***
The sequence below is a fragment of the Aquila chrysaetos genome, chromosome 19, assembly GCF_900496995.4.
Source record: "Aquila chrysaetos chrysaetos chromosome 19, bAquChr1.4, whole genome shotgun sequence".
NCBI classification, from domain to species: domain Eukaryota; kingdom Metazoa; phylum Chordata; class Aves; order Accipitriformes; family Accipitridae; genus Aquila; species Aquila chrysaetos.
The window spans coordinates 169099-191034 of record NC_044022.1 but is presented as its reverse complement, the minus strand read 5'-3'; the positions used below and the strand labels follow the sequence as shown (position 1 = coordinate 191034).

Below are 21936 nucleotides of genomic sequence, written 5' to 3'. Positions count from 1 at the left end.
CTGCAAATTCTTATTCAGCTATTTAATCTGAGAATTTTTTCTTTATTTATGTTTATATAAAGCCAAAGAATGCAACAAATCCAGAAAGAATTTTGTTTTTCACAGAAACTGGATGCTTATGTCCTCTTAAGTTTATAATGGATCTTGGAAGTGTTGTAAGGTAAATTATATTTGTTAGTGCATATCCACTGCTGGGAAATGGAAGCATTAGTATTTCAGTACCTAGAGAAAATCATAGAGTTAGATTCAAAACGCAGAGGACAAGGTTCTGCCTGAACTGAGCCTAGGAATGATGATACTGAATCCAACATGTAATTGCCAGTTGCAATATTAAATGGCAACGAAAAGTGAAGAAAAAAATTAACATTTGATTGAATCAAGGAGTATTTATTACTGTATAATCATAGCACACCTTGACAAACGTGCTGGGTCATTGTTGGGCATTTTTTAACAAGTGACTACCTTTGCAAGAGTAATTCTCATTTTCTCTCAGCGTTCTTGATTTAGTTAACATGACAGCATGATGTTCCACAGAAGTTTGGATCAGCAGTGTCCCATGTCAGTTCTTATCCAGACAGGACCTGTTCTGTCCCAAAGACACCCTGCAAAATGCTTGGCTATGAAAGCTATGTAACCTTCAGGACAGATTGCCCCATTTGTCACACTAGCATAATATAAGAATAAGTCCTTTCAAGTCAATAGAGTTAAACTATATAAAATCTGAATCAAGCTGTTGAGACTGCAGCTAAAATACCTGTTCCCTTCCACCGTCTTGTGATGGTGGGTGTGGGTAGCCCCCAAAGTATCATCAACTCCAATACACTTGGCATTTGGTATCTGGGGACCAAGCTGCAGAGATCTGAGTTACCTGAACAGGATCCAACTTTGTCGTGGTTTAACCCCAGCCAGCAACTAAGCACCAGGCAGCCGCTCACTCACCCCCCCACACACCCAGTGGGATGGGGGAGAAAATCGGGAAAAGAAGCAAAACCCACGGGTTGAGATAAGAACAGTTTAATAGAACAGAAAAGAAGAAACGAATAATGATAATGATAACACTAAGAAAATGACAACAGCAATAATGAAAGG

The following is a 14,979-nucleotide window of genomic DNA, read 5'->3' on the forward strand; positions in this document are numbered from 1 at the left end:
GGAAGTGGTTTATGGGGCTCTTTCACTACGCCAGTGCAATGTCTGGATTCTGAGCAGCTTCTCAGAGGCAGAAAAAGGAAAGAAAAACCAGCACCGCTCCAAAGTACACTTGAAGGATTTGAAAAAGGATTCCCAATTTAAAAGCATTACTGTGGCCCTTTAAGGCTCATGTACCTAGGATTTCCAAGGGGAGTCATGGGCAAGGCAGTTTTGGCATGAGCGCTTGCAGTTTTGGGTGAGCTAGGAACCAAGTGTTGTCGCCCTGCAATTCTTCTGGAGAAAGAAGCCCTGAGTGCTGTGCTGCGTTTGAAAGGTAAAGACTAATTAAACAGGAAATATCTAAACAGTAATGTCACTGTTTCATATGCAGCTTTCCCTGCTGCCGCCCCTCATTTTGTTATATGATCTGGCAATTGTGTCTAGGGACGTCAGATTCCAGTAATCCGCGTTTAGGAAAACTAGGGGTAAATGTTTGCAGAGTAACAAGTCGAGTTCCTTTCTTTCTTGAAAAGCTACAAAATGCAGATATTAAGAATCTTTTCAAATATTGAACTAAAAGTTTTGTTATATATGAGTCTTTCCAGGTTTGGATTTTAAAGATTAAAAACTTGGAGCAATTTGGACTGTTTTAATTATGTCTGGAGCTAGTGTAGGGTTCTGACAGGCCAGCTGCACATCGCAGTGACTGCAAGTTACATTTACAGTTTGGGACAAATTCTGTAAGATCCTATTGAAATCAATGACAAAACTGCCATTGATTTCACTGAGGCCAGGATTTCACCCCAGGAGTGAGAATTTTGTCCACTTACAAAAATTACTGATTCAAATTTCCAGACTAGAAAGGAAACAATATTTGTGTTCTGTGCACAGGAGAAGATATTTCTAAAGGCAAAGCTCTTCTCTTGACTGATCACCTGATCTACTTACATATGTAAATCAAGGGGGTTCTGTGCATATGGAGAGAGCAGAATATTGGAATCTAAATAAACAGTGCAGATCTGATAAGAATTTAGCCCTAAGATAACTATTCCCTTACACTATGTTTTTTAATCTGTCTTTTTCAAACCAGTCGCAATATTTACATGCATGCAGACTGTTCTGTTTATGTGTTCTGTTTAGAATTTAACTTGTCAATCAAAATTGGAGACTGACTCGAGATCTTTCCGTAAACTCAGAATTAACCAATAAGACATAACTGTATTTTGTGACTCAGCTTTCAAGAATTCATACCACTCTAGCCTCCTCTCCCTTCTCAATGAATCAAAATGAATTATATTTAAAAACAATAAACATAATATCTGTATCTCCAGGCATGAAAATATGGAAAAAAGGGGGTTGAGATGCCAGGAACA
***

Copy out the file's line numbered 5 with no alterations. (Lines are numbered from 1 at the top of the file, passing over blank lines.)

Below are 21936 nucleotides of genomic sequence, written 5' to 3'. Positions count from 1 at the left end.